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by Molly Warnock

This posthumous solo show, Simon Hantaï’s first at Mnuchin Gallery, offered a clear indication of the Hungarian-born French painter’s growing status in New York. Cocurated by Alfred Pacquement—the former Musée National d’Art Moderne director who previously helped organize the artist’s 2013 retrospective at the Centre Pompidou—and uniting fourteen large-format paintings, the exhibition tracked Hantaï’s production in the crucial years 1960–71, when he developed his signature practice of pliage: painting variously crumpled or knotted canvases and then subsequently unfolding and stretching them for exhibition. The show therefore had to reckon with one of the signal features of Hantaï’s first mature decade: that it is structured by two related yet importantly distinct breakthroughs.

The ground-floor rooms focused on the first of these turning points: Hantaï’s initial turn to pliage procedures, as manifest in five paintings from the years 1960–65. Any presentation of the inaugural series, the “Mariales,” 1960–62, must now rely substantially on loans, and this installation, remarkably, included three such works from private hands. These emphatically physical, allover canvases represented all but one of four alphabetically denoted subseries, thus providing some sense of the visual diversity inherent in this openly exploratory body of work. We see Hantaï trying out—or folding together, as it were—seminal paradigms and techniques of twentieth-century art, from the monochrome in Mariale m.b. 2, 1960–61, to the collage effects, Pollockian dripping, and post-painterly staining visible in Mariale m.c. 7 and Mariale m.d. 4, both 1962. Yet even as the artist grappled with historical instances of pictorial invention, the organic, burnt-sienna tones of m.d. 4 in particular appear keyed (in ways he would soon reject) to the larger imperative of bringing the canvas “down to earth”—that is, to the newly horizontal axis of the folding process. (In a somewhat different but related mood, the azurite-malachite flashes of the slightly earlier m.c. 7 suggest a kind of geode, a seemingly banal thing whose once-concealed cavities contain unsuspected brilliance.) Complementing this presentation, two additional paintings showed Hantaï attempting to move on from his opening achievements, as they also underscored the question at the heart of later suites: how best to handle the white or blank areas of revealed support that had begun to surface in the later “Mariales.” Peinture, ca. 1964, obliterates the “nonpainted” through repeated acts of refolding and repainting that yield a surface of sustained, again quasi-mineral density, while Catamurons, 1965, relegates white space to an internal frame.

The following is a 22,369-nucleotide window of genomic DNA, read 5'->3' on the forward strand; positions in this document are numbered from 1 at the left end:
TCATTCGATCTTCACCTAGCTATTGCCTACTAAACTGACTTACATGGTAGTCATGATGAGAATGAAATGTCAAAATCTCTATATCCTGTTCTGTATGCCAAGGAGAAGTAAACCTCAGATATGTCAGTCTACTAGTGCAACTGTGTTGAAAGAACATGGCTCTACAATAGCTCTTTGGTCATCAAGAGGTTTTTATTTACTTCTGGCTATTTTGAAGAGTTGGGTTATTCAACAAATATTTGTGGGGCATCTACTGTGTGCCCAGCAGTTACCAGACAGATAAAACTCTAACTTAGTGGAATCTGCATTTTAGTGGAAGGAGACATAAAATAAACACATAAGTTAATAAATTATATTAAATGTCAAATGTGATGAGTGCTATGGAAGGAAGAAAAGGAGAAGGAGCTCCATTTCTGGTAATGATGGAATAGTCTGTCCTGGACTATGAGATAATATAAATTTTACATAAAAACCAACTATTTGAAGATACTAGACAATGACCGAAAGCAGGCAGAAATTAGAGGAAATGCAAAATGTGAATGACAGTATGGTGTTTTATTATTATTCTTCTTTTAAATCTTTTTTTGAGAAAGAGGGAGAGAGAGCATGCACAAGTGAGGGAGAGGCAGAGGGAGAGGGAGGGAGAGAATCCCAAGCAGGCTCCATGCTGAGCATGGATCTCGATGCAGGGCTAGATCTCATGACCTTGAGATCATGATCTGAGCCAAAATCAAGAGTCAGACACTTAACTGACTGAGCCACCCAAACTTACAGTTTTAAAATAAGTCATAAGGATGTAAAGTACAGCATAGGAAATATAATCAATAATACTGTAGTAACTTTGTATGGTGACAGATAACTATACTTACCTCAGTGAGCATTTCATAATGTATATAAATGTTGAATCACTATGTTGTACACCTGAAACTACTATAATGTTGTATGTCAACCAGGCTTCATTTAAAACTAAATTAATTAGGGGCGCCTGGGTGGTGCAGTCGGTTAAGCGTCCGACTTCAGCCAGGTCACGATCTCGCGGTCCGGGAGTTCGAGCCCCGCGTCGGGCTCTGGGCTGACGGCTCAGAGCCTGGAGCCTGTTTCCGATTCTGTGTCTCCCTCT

Stunning evidence of Hantaï’s second major turning point greeted visitors at the top of the stairs to the upper-level rooms, in the form of an emerald Meun, 1968. The painting has been shown in New York before—I included it in the exhibition of the artist’s work that I curated for Paul Kasmin Gallery in 2010—but never fails to surprise. The asymmetrically disposed, loosely brushed areas of very liquid oil paint, now riven by nonpainted canvas, press powerfully toward the support’s edges (and the beholder’s peripheral vision); yet these zones maintain a sense of quasi-magnetic attraction among themselves, as if the whole configuration could contract in an instant. That dynamism derives almost entirely from the newly active, indeed fully constitutive, role of the blank support. We are at the crux of Hantaï’s confrontation with Matisse, and at the pivot of pliage as a whole.

The two remaining spaces fleshed out the larger context of this late-decade regrouping. In the north room were two additional “Meuns” in differing blues, from 1967 and 1968, set against a pair of shimmering pastel “Panses,” both 1964. The earlier canvases suffered from the juxtaposition: These sensitively painted and subtly layered works, with their compacted ovoid forms, suggest a certain inwardness—a formal and figurative “depth”—Hantaï seemed to have sensed was about to disappear from painting; their later compatriots, by contrast, coolly stamp themselves out. Disadvantageous as it appeared, however, this grouping helped dramatize the great leap effected by the “Meuns.” The south room, finally, emphasized the newly lateral drift of Hantaï’s art in the wake of his “activation” of nonpainted canvas. Here were four “Études” made between 1968 and 1971; each turns entirely upon the continually fluctuating interplay between variously shaped and sized zones of flatly painted, monochromatic color—yellow, red, green, or blue—and immediately adjacent areas of the unpainted support. And though they recall the “Mariales” by way of their allover structures, they primarily underscore how much has changed. The twisty and unpredictable trajectory is worth pausing over at every turn.

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